It’s set to compete in the Blancpain Super Trofeo championship, a one-make series for gentleman racers in Europe, Asia and the US. Cough up €230k (plus VAT) for the car, then split another €170k with a mate to enter, and even you can become a bona fide Lamborghini race driver. You can even pair yourself up with a handy pro.

  6. This makes setting the car up quite hard, as the potential pilots stretch from ham-fisted white-collar workers to twinkle-toed pros. A balance Giorgio and his team are trying to work out… with the help of some kids.

    Outside the pit box are 11 drivers, all under 26 and buzzing around like their first day at Big School. They’re all part of Lambo’s new Young Drivers Program: an institute to develop ex-Super Trofeo drivers to become professionals of motorsport. They’re tutored in how to handle the media, a team and have a hand in developing cars. It’s a real statement of intent, showing that Lamborghini is in this racing game for the long run.

  7. Being FIA applicable, 152kg lighter than the road car, RWD, equipped with an Xtrac sequential ‘box, racing ECU, composite fibreglass quick-release panels, a new muffler set-up to eke out more power, a mechanical diff, electronic looms with rapid connectors, steering-wheel-adjustable 12-stage ABS and nine-stage traction control, you’d think the ST is hardcore enough. But there are already plans for a GT3 car. Which, in essence, is the Super Trofeo turned up to gas mark nine. And a place of employment for the young bucks in the Drivers Program. “The car will be 80 per cent different to the Super Trofeo. It will be the absolute maximum,” says Giorgio Sanna.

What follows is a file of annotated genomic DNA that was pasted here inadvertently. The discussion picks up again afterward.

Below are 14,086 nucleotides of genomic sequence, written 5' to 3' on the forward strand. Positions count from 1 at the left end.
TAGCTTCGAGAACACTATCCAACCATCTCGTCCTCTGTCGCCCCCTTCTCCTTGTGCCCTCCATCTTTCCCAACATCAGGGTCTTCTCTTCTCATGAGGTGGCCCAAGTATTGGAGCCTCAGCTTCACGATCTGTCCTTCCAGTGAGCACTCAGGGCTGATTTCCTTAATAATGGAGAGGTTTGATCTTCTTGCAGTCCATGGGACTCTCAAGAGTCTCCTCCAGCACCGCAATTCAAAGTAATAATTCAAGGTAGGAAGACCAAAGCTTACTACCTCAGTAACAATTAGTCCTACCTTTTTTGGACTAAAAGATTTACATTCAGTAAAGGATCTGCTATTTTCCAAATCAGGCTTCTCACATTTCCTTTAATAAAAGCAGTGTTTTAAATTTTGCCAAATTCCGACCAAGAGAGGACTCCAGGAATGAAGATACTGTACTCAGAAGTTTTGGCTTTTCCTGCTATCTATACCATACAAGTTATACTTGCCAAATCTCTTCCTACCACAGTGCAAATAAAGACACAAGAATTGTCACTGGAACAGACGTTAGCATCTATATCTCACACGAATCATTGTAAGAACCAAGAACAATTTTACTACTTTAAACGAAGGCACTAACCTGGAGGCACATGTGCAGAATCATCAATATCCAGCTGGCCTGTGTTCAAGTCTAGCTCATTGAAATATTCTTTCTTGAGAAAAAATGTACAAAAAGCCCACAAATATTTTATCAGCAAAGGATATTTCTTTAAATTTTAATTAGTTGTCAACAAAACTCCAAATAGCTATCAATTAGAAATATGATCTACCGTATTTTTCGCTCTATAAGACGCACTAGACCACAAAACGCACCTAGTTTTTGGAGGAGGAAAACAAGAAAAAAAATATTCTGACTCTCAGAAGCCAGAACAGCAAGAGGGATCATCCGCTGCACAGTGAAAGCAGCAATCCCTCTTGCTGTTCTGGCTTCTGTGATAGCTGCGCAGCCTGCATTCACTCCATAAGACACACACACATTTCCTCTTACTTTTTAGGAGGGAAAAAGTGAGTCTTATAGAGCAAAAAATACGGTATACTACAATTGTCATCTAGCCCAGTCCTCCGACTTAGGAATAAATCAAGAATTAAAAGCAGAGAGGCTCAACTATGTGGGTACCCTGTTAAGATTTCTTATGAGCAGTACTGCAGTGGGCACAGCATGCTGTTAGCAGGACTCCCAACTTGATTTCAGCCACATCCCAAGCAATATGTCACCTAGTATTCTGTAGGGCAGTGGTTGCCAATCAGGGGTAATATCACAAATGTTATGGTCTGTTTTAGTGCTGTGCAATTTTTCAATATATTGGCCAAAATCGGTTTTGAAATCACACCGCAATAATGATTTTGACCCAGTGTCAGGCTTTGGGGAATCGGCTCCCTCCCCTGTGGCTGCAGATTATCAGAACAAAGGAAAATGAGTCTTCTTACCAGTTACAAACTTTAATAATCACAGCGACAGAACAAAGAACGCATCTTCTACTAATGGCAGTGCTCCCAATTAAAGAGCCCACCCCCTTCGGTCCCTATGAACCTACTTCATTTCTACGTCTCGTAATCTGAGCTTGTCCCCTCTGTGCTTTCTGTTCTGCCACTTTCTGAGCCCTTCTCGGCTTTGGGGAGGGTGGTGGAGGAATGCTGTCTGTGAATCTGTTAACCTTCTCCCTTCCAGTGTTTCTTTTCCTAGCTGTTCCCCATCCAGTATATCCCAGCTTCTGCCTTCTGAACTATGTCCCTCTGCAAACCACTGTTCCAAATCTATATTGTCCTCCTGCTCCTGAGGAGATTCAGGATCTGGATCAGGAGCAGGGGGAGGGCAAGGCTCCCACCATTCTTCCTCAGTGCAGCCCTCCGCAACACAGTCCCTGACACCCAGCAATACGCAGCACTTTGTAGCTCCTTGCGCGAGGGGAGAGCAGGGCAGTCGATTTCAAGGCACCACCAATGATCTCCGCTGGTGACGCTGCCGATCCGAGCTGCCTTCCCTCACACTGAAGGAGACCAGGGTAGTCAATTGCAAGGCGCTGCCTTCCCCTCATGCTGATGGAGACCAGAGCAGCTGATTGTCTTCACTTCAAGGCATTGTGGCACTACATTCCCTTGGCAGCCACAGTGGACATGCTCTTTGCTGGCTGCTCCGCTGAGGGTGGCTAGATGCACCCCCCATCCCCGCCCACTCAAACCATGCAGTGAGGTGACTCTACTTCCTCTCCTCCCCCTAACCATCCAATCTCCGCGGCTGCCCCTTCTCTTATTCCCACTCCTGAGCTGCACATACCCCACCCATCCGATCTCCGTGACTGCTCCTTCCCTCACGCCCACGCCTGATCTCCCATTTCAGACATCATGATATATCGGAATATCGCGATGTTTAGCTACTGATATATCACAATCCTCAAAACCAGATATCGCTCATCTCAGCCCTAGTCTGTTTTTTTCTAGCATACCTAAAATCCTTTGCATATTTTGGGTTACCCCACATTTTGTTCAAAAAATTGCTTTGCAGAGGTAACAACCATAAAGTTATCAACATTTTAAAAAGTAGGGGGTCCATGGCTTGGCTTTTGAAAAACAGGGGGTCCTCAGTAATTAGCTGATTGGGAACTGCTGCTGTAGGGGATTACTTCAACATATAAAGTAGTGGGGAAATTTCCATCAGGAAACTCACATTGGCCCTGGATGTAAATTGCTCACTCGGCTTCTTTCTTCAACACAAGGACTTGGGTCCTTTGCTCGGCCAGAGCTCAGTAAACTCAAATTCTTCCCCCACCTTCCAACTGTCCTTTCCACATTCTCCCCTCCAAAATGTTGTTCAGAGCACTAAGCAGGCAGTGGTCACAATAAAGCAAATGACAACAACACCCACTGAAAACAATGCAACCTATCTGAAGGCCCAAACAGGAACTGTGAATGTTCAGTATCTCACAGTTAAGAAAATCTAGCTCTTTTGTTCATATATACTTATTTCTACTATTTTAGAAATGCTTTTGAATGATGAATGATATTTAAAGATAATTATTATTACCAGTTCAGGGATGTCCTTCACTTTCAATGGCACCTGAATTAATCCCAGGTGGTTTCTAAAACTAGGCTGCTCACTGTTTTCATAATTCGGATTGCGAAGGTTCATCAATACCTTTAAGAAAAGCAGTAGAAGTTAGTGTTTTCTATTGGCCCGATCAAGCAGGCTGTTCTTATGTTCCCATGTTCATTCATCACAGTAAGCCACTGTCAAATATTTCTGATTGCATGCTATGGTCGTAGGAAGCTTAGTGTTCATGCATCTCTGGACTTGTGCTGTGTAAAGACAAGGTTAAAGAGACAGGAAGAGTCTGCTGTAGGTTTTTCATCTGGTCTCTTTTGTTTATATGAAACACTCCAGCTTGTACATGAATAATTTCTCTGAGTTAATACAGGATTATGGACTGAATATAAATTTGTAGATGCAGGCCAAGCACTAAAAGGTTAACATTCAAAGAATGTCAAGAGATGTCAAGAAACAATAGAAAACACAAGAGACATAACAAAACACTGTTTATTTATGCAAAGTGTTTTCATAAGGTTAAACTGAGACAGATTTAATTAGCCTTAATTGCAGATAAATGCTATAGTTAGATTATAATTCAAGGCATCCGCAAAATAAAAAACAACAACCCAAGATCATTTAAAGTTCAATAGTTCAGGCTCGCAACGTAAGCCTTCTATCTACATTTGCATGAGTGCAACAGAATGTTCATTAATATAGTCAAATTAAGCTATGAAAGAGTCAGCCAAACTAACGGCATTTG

This is positive news for future Lambo road cars. The VW Group has seen the importance of endurance racing as a marketing and development tool for its production models (Audi for diesel engines, Porsche for hybrids). Lamborghini’s board has finally come round to that way of thinking, too. This means we won’t have to wait too long for a RWD Huracán.

  8. Squadra Corsa even has its own brand-new facility at Sant’Agata. It’s where the team is based and customer cars built. They’ve even made a big trophy cabinet. But what silverware do they want to fill it with? What’s the end game? “Our racing programme and budget currently extends to 2018,” Giorgio Sanna says. “F1 is completely out of our mind because VW is not interested. But endurance racing is a very good programme, and we have to look at LMP1. But we have to grow step by step.”

    A Lamborghini LMP1. Now that’s not an uninviting thought, is it? With Lambo’s new adoption of hybrid tech, Porsche back monstering down the Mulsanne against the ever-dominant Audi, as well of rumours of Ferrari’s return to La Sarthe, there could be something in this.

  9. But before that thought sinks in, there’s a hell of a lot of work to do. So with the data-logging equipment reset and some posh temperature-sensitive nail polish painted on the brakes, the Huracán is pushed out of the field hospital and back onto the track.

    Another chapter has just opened, and like the many before it, promises to be just as mad. Let’s just hope their new drivers don’t copy Ferruccio’s check-in technique.